Reaching for Petals is an atmospheric “walking simulator” game by Blue Entropy Studios. Released in September 2017, the game guides the character Kai through beautiful landscapes to the top of a mountain while recounting the story of him and his childhood lover, Renee. Reaching for Petals is one of the first true walking simulators that I’ve played, save for a game like Abzu which is in a similar vein.
The main selling point of this game is the atmosphere and setting. Guided down a linear path through environments of lush trees, hillsides curling around mountains, and even damp caves, there’s no shortage of pretty things to look at. One of the most stunning views in the game was the northern lights that can be seen after scaling the mountain. One downside to all of this is the need for a powerful computer — even with a 970Ti graphics card, Reaching for Petals can only be run on the lowest settings.
Gameplay-wise, you’re not getting much here. Even though the environment is gorgeous, it’s effortless to distinguish where you can and can’t go — and this prevents you from being fully immersed because the corridor-like level design is a constant reminder that the environment you’re in is still just a game. Additionally, the walking speed is dreadfully slow, and can only be sped up slightly by holding shift. I pressed shift for the entire 50 minutes it took me to complete Reaching for Petals — a harrowing experience for my pinky finger.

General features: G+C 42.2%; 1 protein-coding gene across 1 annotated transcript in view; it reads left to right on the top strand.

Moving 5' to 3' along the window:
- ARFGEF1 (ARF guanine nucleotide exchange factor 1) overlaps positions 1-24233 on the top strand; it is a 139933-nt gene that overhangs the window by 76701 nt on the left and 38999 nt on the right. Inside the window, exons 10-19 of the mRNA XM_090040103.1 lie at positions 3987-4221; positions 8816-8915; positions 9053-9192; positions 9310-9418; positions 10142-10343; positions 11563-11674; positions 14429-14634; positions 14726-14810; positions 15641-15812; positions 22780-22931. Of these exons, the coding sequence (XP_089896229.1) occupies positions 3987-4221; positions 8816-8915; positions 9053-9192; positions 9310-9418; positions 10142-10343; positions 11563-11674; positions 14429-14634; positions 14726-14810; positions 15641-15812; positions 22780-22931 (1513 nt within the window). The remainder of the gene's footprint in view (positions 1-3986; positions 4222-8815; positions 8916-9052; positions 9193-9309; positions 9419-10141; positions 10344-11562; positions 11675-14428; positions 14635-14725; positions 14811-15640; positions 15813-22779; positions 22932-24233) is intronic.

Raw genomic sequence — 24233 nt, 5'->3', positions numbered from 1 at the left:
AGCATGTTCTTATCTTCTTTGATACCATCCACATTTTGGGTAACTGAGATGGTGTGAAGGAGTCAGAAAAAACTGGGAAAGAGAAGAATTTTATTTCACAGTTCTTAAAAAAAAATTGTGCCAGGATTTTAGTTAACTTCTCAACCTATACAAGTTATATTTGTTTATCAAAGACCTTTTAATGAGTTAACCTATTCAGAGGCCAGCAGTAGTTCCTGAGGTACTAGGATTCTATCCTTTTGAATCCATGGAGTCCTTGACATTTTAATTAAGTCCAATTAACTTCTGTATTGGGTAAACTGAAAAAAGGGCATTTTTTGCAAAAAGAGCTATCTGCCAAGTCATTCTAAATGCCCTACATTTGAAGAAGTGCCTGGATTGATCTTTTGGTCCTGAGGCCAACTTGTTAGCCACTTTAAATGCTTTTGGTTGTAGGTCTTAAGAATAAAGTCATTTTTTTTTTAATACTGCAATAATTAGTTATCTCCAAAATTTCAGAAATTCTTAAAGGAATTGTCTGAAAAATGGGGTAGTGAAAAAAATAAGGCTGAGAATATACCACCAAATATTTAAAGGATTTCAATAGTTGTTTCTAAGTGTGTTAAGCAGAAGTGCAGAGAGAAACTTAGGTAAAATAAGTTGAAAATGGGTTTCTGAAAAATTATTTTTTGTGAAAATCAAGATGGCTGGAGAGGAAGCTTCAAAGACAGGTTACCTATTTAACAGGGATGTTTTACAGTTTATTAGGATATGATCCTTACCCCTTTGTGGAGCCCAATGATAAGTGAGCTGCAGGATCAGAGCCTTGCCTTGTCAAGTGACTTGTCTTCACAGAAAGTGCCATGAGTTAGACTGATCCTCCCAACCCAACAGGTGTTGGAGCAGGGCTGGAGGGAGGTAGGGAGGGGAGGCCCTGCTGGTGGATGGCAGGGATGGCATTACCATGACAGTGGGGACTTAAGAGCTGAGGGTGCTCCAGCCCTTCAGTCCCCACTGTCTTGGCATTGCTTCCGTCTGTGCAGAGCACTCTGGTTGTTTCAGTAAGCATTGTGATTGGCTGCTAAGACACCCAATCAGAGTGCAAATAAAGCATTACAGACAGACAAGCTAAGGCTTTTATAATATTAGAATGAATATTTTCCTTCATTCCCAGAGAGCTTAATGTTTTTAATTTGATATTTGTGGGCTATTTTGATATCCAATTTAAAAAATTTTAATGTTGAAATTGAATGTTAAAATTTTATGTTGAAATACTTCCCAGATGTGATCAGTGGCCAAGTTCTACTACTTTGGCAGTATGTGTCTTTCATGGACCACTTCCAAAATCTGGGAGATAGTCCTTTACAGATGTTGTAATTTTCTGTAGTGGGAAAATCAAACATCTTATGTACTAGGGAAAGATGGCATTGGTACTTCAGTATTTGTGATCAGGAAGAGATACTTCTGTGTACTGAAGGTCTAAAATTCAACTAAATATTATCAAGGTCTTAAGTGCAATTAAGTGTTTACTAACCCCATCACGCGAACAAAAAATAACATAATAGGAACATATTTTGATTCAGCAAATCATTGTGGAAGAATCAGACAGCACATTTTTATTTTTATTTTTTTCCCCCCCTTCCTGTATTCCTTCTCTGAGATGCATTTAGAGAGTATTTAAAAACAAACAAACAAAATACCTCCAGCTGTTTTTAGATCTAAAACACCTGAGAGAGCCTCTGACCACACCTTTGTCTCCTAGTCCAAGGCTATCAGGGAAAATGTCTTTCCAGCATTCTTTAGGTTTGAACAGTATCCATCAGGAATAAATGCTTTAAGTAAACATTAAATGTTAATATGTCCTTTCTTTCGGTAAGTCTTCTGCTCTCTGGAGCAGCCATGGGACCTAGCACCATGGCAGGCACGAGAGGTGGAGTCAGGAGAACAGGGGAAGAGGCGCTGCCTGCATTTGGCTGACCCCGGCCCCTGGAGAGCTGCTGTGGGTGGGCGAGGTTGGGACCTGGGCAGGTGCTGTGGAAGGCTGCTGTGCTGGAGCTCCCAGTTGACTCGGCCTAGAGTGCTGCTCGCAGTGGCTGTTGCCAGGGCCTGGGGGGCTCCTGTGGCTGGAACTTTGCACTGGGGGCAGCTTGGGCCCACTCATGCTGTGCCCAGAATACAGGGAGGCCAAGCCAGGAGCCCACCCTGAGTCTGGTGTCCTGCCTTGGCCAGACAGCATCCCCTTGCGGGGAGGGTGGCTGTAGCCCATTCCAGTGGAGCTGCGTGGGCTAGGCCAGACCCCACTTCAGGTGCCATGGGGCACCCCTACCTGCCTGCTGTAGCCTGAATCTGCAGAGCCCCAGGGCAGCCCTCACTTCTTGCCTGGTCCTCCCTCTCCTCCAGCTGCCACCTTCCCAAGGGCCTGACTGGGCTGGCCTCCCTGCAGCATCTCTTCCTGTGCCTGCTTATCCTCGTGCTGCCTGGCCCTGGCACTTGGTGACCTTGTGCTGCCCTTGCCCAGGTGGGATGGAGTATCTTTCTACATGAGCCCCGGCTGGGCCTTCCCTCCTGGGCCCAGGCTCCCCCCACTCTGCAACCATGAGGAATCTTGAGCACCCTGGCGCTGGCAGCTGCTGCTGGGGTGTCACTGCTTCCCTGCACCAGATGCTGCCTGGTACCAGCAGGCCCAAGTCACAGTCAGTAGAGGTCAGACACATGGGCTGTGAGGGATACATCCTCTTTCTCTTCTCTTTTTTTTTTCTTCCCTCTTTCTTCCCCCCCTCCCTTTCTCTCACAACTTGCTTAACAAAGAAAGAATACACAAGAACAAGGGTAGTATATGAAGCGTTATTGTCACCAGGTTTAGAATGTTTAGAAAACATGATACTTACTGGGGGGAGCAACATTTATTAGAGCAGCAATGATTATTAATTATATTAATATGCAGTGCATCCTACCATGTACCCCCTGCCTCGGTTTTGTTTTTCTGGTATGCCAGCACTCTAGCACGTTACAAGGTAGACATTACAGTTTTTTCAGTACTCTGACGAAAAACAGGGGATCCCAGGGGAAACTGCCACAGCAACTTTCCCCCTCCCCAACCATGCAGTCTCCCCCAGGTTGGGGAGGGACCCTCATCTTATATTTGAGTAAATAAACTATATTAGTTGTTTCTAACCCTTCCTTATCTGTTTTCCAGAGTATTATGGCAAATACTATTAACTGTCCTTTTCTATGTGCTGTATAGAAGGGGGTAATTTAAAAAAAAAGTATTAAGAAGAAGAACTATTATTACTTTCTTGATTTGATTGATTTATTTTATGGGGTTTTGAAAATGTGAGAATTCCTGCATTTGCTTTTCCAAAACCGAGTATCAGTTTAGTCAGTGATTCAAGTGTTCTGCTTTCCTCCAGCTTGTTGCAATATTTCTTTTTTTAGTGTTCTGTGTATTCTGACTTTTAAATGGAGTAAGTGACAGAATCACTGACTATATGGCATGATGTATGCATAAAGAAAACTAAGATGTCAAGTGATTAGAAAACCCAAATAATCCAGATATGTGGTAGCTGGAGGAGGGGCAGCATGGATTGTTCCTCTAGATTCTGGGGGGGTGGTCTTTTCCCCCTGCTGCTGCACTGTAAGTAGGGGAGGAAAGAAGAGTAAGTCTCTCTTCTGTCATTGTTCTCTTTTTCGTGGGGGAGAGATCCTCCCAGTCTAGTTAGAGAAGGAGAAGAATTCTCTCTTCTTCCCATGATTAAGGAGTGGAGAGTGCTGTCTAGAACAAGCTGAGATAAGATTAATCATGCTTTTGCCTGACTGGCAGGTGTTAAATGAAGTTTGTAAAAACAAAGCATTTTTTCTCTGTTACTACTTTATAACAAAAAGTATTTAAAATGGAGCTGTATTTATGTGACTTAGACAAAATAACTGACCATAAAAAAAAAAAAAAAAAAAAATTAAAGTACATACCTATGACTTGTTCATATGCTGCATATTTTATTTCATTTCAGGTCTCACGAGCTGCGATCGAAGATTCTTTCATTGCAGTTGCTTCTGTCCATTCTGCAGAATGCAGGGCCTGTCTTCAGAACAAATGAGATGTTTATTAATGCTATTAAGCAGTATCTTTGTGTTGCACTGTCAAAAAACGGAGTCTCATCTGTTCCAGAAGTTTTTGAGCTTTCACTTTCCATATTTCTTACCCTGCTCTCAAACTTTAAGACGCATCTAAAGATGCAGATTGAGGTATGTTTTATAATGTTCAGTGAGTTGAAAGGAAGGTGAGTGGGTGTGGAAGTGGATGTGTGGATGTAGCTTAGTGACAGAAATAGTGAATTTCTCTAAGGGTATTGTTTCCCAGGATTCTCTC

Another weak point of Reaching for Petals is the story. Being a fan of To The Moon, A Bird Story and Firewatch, I’m no stranger to immersive, engaging, tug-at-the-heartstring games. The story in Reaching for Petals is too cliche. The story recounts only two characters, in which they live out a predictable, idealistic love story. Only at the very end did I feel any connection to the fictional characters.
The sound design of Reaching for Petals is one thing that’s done well. The poetic narrator was calming to listen to, the sound of a gentle breeze and flowing water made it easier to imagine myself walking through the game’s world. The orchestral music built up at dramatic moments and faded back into obscurity when it was time for me to appreciate the scenery; a nice touch that helped emphasize certain parts of the game.
The word that rings in my head when I think of Reaching for Petals is “lackluster.” Frankly, games like Abzu and Journey just did it first and did it better. There is nothing memorable about Reaching for Petals because no part of it’s design feels complete. However, costing only $5, it might still be worth checking out if you have some curiosity. For me though, the only thing Reaching for Petals left me reaching for was the “quit” button.
Reaching for Petals is available on Steam.